This blog was founded on the premise that people want to know more about green – green living, environmental issues, innovative solutions that creative minds have come up with regarding climate change issues and more. And hopefully it’s lived up to you the reader’s expectations in that regard.
I read a great article by journalist Chelsea Harvey detailing a new study showing that consumers would purchase more green, eco-friendly products and services if only they were given the options on how and/or where to do it. This included things from purchasing carbon offsets – how many of us really know how to do that? – to products that have the lowest carbon output of greenhouse gas emissions.
And – surprise, surprise – research showed that if given enough information, they even chose to buy a product that was higher priced, something that many in the media and/or some polls have said consumers wouldn’t do.
What’s interesting is that the study’s lead author Steven Isley, a behavioral scientist at the National Renewable Energy Laboratory (NREL) in Golden, Colorado, said companies usually have access to data about the carbon footprints of the products and services they sell. The problem, he says, is that retailers don’t always make this information available to consumers. So how would we really be able to make really informed, “green” choices?
Researchers designed experiments to see how green consumers choices would be.They created fake (but realistic-looking) versions of the online interfaces for four companies: Amazon Prime, Uber, Netflix and Airbnb. They then asked participants to use those interfaces and act as it they were real customers making real purchases.
For example, for the Netflix experiment, participants were given the option to choose standard definition, high-definition or ultra-high definition content, along with information about the carbon footprint of each option. For Airbnb, the most environmentally friendly and energy efficient listings in the experiment were noted with a special leaf icon, so consumers would know they were the greenest choices.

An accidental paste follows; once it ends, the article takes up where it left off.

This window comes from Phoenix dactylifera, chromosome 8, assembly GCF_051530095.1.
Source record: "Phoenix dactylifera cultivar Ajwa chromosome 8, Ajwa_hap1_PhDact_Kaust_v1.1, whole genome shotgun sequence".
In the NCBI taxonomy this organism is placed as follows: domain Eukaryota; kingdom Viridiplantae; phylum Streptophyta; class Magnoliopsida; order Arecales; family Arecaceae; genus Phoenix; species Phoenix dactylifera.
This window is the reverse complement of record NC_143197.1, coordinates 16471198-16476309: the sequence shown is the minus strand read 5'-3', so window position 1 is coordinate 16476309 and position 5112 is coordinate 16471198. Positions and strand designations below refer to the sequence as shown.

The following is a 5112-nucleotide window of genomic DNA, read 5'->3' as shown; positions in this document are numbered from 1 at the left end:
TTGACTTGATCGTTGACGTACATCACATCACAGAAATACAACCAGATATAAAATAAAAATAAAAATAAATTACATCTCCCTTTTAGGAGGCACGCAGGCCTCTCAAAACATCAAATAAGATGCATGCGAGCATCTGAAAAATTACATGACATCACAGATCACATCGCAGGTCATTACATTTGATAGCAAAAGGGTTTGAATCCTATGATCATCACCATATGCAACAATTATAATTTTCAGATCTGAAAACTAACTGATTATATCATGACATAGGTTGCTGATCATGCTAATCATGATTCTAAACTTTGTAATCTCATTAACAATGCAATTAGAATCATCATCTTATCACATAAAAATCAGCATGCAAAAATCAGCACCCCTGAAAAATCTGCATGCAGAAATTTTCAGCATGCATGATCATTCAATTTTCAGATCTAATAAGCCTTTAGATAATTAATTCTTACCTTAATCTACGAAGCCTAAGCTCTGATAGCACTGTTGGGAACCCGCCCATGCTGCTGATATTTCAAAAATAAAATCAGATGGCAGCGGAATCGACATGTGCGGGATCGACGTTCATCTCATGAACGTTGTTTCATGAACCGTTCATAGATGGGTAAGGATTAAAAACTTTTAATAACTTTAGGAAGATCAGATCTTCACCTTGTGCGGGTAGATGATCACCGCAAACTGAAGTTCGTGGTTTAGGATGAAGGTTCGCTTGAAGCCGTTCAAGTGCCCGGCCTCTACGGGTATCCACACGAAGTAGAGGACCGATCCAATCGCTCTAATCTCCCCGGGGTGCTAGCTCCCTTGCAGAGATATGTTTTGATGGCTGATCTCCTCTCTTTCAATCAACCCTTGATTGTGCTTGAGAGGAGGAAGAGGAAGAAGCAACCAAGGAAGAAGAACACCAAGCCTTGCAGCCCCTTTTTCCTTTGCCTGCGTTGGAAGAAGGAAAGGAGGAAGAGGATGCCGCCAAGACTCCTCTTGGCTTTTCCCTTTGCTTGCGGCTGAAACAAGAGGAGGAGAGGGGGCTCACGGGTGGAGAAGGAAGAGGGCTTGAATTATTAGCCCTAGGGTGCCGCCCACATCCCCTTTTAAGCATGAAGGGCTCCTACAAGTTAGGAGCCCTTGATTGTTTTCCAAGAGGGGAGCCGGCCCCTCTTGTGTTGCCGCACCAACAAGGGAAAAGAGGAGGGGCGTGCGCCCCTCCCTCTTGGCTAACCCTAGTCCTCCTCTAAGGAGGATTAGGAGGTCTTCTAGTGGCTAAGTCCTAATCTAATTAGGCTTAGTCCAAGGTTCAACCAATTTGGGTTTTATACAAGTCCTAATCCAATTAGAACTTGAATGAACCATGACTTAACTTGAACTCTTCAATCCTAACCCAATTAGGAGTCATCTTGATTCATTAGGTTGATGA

What researchers found was when the carbon footprints of the streaming options were explained in terms of equivalent miles driven in a vehicle, the result was a 24 percent reduction in the carbon footprints of the videos consumers chose to watch. And the researchers also found that the Airbnb participants were willing to pay slightly more for listings with the environmentally friendly designation.
Very interesting. For folks who strive to continually live a green lifestyle, wouldn’t it make sense to have all the information about a product you’re considering buying beforehand? Along with its style, brand and price, in our ever-growing green-focused consumer economy, how many of us would choose the greener options? It’s an intriguing thought.
Like so much else we consumers face, having all the information we need will come with consumer demand to have it.
As Harvey noted, “the only way to find out for sure how consumers would behave in real life would be for real companies to conduct real tests by experimentally making these types of options available to their customers.”
The more we speak up, the more retailers and manufacturers listen. It’s time we had the choice – all the information we need – to be even more informed consumers. Time to speak up folks!